West Auckland child found by mum after passing out with synthetic drugs – social worker

Users of illegal drugs often do not know the potency of what they smoke, police say (stock photo).

Users of illegal drugs often do not know the potency of what they smoke, police say (stock photo).

An Auckland mother found her 11-year-old son in a park, unconscious, after he used synthetic drugs.

Children are being given the drugs in west Auckland and told what they're smoking is a joint, a social worker says.

In one case, older teenagers supplied the 11-year-old with the drugs. He then passed out and was found by his mum in a nearby park, said Keith Filo, a social worker with Family Works Waitākere.

Part of a notice advertising the October 4 public meeting.

Part of a notice advertising the October 4 public meeting.

 Filo mentioned the incident during a public meeting on synthetic drugs at the Glen Eden Community House on October 4.

Filo worked with a school in Ranui and said he saw kids who had "been in that zombie-like state". 

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Penny Hinchelwood says the meeting was spawned out of seeing people walk past drug users who were comatose.

Penny Hinchelwood says the meeting was spawned out of seeing people walk past drug users who were comatose.

"It's the older teenage youth who are giving it to the 11and 12-year-olds, and they are saying 'hey, this is a joint'.

"So one of the kids that I work with thought it was a joint, and he just smoked it. And then he got totally knocked out and his mum found him at Starling Park.

"It was quite scary. And that's just one example."


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Sergeant Michael Wickman told the public meeting that testing had not found flyspray, acetone or rat poison on problem synthetics, as was reported with previous batches.

Instead, it was the "very dangerous chemical" AMB-FUBINACA sprayed onto different base materials, including the common cabbage plant.

"The biggest risk to users is that they don't know how much of the substance they are getting," Wickman said.

Although it was illegal to possess synthetic drugs, and courts could impose a $500 fine, police were not going after users, he said.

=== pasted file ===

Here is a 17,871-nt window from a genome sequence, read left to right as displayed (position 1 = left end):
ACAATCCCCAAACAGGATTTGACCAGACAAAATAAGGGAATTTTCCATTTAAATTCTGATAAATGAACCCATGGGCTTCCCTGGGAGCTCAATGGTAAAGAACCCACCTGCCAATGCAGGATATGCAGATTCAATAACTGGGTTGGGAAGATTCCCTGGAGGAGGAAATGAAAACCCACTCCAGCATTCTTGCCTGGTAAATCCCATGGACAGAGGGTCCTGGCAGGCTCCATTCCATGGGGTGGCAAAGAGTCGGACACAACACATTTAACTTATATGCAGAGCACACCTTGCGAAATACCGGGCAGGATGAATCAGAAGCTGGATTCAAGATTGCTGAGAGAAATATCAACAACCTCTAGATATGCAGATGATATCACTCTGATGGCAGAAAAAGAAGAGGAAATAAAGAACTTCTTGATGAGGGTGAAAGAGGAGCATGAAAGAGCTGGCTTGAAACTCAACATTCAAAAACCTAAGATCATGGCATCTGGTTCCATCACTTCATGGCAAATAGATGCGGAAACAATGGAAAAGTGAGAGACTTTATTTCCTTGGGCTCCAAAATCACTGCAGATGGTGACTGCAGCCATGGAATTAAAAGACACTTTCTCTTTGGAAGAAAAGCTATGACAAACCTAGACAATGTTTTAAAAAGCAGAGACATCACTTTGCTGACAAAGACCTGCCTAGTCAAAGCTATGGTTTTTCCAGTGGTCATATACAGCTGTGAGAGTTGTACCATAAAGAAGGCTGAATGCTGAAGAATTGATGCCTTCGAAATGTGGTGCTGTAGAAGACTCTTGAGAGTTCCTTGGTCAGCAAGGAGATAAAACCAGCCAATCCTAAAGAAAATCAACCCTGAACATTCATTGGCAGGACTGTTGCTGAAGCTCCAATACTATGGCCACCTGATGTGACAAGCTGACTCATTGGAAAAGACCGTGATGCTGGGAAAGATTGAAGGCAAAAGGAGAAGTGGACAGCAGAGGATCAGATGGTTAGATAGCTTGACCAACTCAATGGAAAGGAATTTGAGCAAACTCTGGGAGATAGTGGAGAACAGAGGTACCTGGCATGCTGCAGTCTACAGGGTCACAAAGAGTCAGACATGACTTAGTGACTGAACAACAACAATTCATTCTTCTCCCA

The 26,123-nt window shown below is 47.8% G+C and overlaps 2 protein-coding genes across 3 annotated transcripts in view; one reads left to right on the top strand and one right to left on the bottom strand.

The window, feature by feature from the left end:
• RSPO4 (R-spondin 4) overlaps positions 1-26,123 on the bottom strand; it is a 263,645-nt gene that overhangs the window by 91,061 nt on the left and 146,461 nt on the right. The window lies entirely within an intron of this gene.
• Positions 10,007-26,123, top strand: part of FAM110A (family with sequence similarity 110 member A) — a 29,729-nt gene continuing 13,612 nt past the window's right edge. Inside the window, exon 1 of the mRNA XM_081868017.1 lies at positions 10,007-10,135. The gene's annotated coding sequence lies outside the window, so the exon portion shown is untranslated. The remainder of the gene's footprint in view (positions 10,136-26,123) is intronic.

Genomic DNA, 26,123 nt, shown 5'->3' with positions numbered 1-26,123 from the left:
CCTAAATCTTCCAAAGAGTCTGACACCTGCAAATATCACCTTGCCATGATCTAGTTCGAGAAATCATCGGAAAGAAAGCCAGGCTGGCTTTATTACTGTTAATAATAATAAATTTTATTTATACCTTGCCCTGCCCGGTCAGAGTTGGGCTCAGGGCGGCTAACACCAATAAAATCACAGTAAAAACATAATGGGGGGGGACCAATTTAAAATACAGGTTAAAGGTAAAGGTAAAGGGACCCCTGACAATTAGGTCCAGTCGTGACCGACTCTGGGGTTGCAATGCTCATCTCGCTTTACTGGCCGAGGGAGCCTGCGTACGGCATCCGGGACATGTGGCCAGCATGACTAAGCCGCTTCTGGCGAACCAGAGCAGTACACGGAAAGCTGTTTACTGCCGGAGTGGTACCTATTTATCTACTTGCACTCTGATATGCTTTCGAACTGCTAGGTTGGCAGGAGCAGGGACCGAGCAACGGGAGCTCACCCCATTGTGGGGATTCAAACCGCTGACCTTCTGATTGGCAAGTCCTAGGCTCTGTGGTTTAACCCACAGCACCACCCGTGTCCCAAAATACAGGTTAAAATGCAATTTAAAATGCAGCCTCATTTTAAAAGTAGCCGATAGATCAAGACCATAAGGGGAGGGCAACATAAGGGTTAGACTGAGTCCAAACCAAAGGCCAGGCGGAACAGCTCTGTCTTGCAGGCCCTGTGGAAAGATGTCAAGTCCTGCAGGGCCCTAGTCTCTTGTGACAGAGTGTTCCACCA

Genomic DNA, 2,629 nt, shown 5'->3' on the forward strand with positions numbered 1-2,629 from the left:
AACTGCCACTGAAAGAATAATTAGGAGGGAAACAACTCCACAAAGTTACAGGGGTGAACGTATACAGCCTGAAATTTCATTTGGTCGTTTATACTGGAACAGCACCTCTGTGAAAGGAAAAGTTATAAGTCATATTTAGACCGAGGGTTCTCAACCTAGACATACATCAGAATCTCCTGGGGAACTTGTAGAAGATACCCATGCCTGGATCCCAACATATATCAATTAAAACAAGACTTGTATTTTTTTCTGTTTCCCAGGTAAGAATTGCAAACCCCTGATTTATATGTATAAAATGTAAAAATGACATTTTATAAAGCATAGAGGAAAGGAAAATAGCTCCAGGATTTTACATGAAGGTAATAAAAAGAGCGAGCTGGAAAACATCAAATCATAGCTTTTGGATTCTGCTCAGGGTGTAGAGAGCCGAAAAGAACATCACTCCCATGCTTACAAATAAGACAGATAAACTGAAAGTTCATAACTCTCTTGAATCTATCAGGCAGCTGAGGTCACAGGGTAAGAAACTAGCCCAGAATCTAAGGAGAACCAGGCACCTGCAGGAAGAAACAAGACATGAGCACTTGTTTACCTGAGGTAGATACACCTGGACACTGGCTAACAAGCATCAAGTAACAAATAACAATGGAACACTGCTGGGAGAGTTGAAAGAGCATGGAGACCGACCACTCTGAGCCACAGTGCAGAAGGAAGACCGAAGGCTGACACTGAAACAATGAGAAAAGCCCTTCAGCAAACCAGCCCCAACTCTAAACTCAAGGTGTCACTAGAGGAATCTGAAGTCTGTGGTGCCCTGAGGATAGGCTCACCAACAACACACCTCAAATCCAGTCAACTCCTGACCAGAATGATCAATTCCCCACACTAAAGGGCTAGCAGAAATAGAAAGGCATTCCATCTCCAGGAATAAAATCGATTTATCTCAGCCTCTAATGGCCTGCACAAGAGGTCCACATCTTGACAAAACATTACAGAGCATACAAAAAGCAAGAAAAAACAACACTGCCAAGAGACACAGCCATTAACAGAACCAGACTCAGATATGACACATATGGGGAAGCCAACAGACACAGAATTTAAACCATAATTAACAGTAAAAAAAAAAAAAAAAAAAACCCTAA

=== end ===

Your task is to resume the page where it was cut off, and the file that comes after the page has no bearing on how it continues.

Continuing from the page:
There was a maximum penalty of two years' imprisonment for suppliers, and 123 people had been charged in the three months up to two weeks ago, he said.


The public meeting was called by the Glen Eden Residents Association and Glen Eden Community Patrol to explore what could be done to alleviate a problem with synthetics in the area.

Social service providers, police and local residents were among the 40 or so people who turned up to share information at the evening.

Organiser Penny Hinchelwood said education was part of the solution as the general public didn't know much about synthetic drugs.

"This is a sensitive issue, and west Aucklanders have died," she said.

She planned to help organise similar public meetings in nearby suburbs.

"There are people in our community who do care. And they work very hard behind the scenes so that we can have a better future."

Hinchelwood  said there were many reasons why people took drugs and she wanted people to help addicts, not shun them.

"Nothing makes my blood boil more than when I hear people say: 'Why should we care?'" she said.

"Don't judge people for the choices they make when you don't know the options they have to choose from. For some, a past filled with utter horror has led them down an addict's path."

Joy Davidson of Community Action on Youth and Drugs gave the meeting tips to pass onto users for harm reduction.

They should know what they are taking, take small amounts and wait an hour, not mix with alcohol or other drugs, and they should look after their mates, she said.


​Synthetic drug users, and those concerned about them, can contact the Alcohol and Drug Helpline for help through its website or by calling 0800 787 797.

People concerned about the health of someone who has consumed synthetic drugs should dial 111 and ask for an ambulance.

 - Stuff


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